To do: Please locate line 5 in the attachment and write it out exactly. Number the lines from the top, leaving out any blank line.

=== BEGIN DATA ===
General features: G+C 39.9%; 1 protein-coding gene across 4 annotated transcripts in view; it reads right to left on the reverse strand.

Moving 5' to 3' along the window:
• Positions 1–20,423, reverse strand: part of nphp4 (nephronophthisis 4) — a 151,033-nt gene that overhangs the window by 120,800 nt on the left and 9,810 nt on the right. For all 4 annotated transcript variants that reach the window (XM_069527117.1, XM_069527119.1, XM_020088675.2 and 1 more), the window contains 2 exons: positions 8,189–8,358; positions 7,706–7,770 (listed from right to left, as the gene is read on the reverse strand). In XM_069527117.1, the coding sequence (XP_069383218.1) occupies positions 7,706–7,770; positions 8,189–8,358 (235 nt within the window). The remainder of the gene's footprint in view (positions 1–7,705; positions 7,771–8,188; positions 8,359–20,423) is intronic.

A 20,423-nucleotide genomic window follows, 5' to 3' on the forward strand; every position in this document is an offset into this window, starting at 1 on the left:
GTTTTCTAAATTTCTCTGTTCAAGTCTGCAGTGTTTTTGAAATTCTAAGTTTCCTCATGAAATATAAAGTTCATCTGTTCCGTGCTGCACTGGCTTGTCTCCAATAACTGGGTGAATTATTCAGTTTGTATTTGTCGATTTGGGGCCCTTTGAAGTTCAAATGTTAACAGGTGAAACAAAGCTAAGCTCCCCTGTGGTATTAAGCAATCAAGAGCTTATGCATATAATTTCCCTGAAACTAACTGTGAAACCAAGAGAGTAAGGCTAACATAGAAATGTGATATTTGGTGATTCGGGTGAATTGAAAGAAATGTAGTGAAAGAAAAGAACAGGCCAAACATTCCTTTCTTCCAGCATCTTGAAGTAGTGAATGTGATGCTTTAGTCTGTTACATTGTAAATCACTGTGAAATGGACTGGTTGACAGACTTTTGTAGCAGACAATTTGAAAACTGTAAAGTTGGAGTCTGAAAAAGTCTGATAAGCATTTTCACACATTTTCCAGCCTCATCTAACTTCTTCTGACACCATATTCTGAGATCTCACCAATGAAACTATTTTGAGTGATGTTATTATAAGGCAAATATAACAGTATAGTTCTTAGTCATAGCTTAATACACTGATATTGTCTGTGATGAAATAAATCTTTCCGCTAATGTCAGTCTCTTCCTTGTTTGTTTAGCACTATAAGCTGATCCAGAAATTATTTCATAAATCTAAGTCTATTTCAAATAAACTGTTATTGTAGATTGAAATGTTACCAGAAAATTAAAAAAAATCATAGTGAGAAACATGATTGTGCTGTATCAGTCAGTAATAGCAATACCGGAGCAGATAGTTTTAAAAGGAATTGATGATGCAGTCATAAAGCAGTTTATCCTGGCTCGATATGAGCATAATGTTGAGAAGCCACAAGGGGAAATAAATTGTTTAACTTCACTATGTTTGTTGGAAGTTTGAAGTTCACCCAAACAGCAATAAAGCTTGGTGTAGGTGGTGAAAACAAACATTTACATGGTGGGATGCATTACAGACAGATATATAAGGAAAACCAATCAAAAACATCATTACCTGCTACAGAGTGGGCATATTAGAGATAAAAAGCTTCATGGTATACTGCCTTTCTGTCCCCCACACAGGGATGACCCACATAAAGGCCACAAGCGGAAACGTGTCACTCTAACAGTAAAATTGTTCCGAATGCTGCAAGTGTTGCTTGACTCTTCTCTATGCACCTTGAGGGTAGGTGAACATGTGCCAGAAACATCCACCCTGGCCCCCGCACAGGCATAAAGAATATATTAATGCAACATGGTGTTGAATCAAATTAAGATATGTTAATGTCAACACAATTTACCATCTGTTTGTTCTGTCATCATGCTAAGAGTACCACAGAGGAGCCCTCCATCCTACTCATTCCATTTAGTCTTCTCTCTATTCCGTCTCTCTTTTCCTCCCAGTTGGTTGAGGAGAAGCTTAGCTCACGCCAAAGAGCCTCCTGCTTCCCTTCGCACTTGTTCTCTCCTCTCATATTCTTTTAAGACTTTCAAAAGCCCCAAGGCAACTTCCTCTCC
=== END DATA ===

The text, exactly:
GTTTTCTAAATTTCTCTGTTCAAGTCTGCAGTGTTTTTGAAATTCTAAGTTTCCTCATGAAATATAAAGTTCATCTGTTCCGTGCTGCACTGGCTTGTCTCCAATAACTGGGTGAATTATTCAGTTTGTATTTGTCGATTTGGGGCCCTTTGAAGTTCAAATGTTAACAGGTGAAACAAAGCTAAGCTCCCCTGTGGTATTAAGCAATCAAGAGCTTATGCATATAATTTCCCTGAAACTAACTGTGAAACCAAGAGAGTAAGGCTAACATAGAAATGTGATATTTGGTGATTCGGGTGAATTGAAAGAAATGTAGTGAAAGAAAAGAACAGGCCAAACATTCCTTTCTTCCAGCATCTTGAAGTAGTGAATGTGATGCTTTAGTCTGTTACATTGTAAATCACTGTGAAATGGACTGGTTGACAGACTTTTGTAGCAGACAATTTGAAAACTGTAAAGTTGGAGTCTGAAAAAGTCTGATAAGCATTTTCACACATTTTCCAGCCTCATCTAACTTCTTCTGACACCATATTCTGAGATCTCACCAATGAAACTATTTTGAGTGATGTTATTATAAGGCAAATATAACAGTATAGTTCTTAGTCATAGCTTAATACACTGATATTGTCTGTGATGAAATAAATCTTTCCGCTAATGTCAGTCTCTTCCTTGTTTGTTTAGCACTATAAGCTGATCCAGAAATTATTTCATAAATCTAAGTCTATTTCAAATAAACTGTTATTGTAGATTGAAATGTTACCAGAAAATTAAAAAAAATCATAGTGAGAAACATGATTGTGCTGTATCAGTCAGTAATAGCAATACCGGAGCAGATAGTTTTAAAAGGAATTGATGATGCAGTCATAAAGCAGTTTATCCTGGCTCGATATGAGCATAATGTTGAGAAGCCACAAGGGGAAATAAATTGTTTAACTTCACTATGTTTGTTGGAAGTTTGAAGTTCACCCAAACAGCAATAAAGCTTGGTGTAGGTGGTGAAAACAAACATTTACATGGTGGGATGCATTACAGACAGATATATAAGGAAAACCAATCAAAAACATCATTACCTGCTACAGAGTGGGCATATTAGAGATAAAAAGCTTCATGGTATACTGCCTTTCTGTCCCCCACACAGGGATGACCCACATAAAGGCCACAAGCGGAAACGTGTCACTCTAACAGTAAAATTGTTCCGAATGCTGCAAGTGTTGCTTGACTCTTCTCTATGCACCTTGAGGGTAGGTGAACATGTGCCAGAAACATCCACCCTGGCCCCCGCACAGGCATAAAGAATATATTAATGCAACATGGTGTTGAATCAAATTAAGATATGTTAATGTCAACACAATTTACCATCTGTTTGTTCTGTCATCATGCTAAGAGTACCACAGAGGAGCCCTCCATCCTACTCATTCCATTTAGTCTTCTCTCTATTCCGTCTCTCTTTTCCTCCCAGTTGGTTGAGGAGAAGCTTAGCTCACGCCAAAGAGCCTCCTGCTTCCCTTCGCACTTGTTCTCTCCTCTCATATTCTTTTAAGACTTTCAAAAGCCCCAAGGCAACTTCCTCTCC